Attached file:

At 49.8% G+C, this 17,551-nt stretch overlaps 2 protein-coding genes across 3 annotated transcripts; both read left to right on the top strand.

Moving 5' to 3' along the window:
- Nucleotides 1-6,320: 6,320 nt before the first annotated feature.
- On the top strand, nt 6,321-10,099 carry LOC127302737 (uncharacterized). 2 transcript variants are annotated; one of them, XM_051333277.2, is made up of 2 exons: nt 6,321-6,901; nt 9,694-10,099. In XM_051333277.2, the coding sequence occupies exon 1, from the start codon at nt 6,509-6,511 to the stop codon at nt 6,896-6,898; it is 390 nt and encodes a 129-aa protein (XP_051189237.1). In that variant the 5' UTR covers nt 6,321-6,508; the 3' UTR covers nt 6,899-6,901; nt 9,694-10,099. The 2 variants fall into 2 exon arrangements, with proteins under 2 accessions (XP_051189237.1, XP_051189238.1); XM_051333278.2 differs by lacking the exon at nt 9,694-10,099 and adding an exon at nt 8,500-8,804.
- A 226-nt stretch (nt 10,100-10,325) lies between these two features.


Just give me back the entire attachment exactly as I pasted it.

At 49.8% G+C, this 17,551-nt stretch overlaps 2 protein-coding genes across 3 annotated transcripts; both read left to right on the top strand.

Moving 5' to 3' along the window:
- Nucleotides 1-6,320: 6,320 nt before the first annotated feature.
- On the top strand, nt 6,321-10,099 carry LOC127302737 (uncharacterized). 2 transcript variants are annotated; one of them, XM_051333277.2, is made up of 2 exons: nt 6,321-6,901; nt 9,694-10,099. In XM_051333277.2, the coding sequence occupies exon 1, from the start codon at nt 6,509-6,511 to the stop codon at nt 6,896-6,898; it is 390 nt and encodes a 129-aa protein (XP_051189237.1). In that variant the 5' UTR covers nt 6,321-6,508; the 3' UTR covers nt 6,899-6,901; nt 9,694-10,099. The 2 variants fall into 2 exon arrangements, with proteins under 2 accessions (XP_051189237.1, XP_051189238.1); XM_051333278.2 differs by lacking the exon at nt 9,694-10,099 and adding an exon at nt 8,500-8,804.
- A 226-nt stretch (nt 10,100-10,325) lies between these two features.